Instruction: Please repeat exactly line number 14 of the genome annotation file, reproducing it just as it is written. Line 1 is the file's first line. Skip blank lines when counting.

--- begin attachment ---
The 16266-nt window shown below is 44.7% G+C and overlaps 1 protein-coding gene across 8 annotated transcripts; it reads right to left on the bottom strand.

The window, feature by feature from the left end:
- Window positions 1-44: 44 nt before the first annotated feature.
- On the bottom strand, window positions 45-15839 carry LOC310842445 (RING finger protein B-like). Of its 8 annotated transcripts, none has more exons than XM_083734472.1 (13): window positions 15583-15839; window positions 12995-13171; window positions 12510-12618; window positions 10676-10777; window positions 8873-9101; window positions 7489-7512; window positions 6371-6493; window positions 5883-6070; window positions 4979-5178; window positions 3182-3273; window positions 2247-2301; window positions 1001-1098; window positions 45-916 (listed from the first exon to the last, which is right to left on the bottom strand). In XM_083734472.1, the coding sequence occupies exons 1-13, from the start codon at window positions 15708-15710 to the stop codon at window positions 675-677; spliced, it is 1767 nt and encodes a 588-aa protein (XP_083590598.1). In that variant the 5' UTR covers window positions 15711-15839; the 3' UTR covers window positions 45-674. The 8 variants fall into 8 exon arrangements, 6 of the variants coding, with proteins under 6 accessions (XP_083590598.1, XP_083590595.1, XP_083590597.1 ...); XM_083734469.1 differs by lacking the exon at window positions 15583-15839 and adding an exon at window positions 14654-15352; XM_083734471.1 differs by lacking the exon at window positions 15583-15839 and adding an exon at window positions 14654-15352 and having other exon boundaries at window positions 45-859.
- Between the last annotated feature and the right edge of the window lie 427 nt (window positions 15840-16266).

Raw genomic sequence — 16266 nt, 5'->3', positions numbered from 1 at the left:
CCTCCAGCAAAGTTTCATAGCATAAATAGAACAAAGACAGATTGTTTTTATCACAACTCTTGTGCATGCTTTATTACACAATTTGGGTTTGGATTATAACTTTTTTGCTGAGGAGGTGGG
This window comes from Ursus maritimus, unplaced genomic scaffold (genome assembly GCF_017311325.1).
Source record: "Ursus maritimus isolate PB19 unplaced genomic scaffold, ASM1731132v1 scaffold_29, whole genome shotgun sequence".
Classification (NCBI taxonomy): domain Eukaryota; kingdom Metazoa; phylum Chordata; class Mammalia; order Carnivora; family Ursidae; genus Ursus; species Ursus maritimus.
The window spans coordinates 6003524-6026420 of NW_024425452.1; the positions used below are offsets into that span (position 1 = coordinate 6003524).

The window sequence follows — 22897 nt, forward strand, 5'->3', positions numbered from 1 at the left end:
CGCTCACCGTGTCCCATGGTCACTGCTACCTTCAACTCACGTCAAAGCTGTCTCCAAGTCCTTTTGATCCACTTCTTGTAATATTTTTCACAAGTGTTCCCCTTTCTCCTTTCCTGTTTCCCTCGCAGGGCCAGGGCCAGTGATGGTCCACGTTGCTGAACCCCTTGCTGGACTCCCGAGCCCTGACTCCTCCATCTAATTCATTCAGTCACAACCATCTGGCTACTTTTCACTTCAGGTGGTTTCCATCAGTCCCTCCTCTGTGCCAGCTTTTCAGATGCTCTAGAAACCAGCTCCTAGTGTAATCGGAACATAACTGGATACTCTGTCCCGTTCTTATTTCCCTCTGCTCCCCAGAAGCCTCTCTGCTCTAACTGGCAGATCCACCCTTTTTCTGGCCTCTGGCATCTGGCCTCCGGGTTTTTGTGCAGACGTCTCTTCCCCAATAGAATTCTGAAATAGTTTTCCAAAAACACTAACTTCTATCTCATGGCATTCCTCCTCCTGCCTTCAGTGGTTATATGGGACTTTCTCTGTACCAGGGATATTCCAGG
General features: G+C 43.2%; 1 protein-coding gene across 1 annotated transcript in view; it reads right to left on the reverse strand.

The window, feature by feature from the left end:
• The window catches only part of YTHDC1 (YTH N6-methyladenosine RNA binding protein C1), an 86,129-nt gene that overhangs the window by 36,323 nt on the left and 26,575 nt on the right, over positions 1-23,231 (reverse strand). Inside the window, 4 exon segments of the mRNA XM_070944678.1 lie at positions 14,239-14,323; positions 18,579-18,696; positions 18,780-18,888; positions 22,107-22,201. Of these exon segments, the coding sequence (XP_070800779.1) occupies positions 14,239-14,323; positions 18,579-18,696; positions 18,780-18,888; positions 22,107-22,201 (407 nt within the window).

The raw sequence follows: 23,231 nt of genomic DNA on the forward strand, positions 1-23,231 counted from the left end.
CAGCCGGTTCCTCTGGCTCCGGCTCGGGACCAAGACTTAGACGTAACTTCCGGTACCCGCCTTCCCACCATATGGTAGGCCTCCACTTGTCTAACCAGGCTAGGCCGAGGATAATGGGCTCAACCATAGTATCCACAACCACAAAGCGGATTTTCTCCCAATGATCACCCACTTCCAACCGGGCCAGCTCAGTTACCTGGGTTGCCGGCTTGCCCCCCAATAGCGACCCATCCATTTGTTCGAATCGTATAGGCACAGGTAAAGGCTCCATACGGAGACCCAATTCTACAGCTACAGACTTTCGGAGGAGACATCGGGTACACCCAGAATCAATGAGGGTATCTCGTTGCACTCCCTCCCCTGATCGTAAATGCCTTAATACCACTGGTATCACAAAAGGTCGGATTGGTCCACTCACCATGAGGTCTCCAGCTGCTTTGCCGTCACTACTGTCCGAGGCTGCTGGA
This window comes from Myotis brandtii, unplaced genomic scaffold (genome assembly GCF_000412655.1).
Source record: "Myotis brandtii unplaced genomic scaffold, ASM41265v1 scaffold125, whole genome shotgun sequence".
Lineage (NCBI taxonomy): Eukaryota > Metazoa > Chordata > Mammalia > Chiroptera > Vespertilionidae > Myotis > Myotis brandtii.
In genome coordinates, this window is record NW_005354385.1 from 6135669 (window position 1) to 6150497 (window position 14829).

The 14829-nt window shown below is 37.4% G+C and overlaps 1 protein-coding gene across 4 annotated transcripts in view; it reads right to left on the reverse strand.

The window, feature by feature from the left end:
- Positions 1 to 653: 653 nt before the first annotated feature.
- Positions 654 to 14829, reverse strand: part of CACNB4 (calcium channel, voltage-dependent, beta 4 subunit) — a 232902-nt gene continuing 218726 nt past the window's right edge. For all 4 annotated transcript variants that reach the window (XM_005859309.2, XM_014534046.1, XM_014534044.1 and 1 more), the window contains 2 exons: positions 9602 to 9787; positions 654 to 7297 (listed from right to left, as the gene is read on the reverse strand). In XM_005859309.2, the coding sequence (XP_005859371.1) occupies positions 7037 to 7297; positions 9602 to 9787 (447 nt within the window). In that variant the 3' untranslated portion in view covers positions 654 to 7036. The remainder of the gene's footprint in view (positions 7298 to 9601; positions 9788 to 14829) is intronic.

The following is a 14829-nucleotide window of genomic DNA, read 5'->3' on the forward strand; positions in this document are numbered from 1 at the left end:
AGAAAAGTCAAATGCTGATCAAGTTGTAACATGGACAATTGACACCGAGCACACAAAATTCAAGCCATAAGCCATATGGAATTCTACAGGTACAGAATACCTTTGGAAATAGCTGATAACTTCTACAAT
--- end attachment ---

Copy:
General features: G+C 43.2%; 1 protein-coding gene across 1 annotated transcript in view; it reads right to left on the reverse strand.